On July 11, 2017, Amnesty International published “At Any Cost: The Civilian Catastrophe in West Mosul, Iraq,” alleging “repeated violations of international humanitarian law, some of which may amount to war crimes” by both ISIS and “Iraqi government and US-led coalition forces” in the first half of 2017 (pg. 5). Even if “IS tactics and violations created particular challenges,” “Iraqi government and US-led coalition forces failed to adequately adapt their tactics to these challenges – as required by international humanitarian law” (pg. 6).

According to Amnesty, pro-government forces must “Assume the presence of civilians in every structure when engaging IS fighters” (pg. 46). Amnesty demands an adjustment in tactics, including restrictions on “the use of explosive weapons with wide area effects – including artillery, mortars and IRAMs” (pg. 7). Based on the discussion of specific incidents (more on this below), Amnesty seems to rule out all airstrikes.

In other words, if pro-government forces in Iraq had adhered to Amnesty’s version of the laws of armed conflict (LOAC), they could not have effectively fought in west Mosul. Instead, Amnesty’s rules would force a slow, brutal, bloody ground campaign, which would clearly increase civilian casualties and coalition troop losses.

For years, especially in publications on the 2009 and 2014 Gaza conflicts, Amnesty has been advancing a similar argument regarding Israeli operations in urban zones, albeit with much more condemnatory language than it uses here. Because Hamas in Gaza and Hezbollah in Lebanon deliberately co-locate their forces in heavily populated areas, in particular in mosques, hospitals, and family residences, Israel must fight with one hand tied behind its back. All Israeli strikes are automatically labeled “disproportionate” and “indiscriminate.” Precautions implemented far and above legal obligations by Israel to warn civilians, such as leaflets, SMS messages, and “knock on the roof,” are twisted by Amnesty into an indication of Israel’s criminality (and Hamas’ protection of civilians).

Moral and Legal Inversion

Amnesty’s absurd approach inverts morality and distorts LOAC beyond recognition: it rewards deliberate violators of international law (ISIS in Iraq, Hamas in Gaza) with no respect whatsoever for civilian life as if they operate within the bounds of rule of law. Amnesty therefore shifts the moral and legal obligation entirely to the one party that considers itself constrained by LOAC and civility.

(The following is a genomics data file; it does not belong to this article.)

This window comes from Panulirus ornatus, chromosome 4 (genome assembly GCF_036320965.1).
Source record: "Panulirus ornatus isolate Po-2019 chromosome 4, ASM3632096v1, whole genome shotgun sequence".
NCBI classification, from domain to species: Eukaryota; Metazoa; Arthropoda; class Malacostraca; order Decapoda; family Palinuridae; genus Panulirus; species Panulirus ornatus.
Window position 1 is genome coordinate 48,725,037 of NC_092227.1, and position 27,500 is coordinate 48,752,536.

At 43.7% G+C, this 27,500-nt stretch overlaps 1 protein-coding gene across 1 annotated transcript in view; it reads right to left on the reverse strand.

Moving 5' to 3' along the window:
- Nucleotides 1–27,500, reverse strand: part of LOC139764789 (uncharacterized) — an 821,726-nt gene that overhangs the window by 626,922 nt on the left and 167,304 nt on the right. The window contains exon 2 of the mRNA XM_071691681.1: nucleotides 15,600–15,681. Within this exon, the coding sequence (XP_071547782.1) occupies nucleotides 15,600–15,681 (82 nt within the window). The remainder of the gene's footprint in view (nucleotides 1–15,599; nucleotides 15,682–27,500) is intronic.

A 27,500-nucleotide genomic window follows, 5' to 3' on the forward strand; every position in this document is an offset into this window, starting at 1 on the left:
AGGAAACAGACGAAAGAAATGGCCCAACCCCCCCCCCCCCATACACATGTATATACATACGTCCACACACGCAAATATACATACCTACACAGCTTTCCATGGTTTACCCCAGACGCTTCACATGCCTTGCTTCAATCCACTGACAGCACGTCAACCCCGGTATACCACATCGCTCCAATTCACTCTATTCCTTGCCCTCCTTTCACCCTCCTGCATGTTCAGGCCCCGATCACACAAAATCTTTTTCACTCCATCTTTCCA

Amnesty also erases the carefully developed LOAC principles by applying an amateurish “effects-based” analysis – a standard that is not applied by courts, militaries, or legal experts.

As explained by Charlie Dunlap (former USAF JAG) in a post on Lawfire: “Amnesty International goes too far in concluding that simply because civilian casualties occurred, even in significant numbers, that the law of war was necessarily violated. As Amnesty International should know, the law – even in this context – carries a presumption of innocence and typically demands evidence of the information and resources reasonably available to the commander (or other attacker) prior to the attack, as well his or her intent at that point, before ascribing criminal liability. I didn’t see much of that in the report” (emphasis in original). Crucially, “Amnesty International may think pro-government forces did not take all feasible precautions, but they are in no real position to say what was or was not, from the commanders’ perspective, feasible under the complex circumstances of this offensive.” (Amnesty’s distortion of the law, as reflected in Dunlap’s assessment, is even more pronounced in its publications on Israel – as documented by NGO Monitor [here, here, here, here, here, here, here].)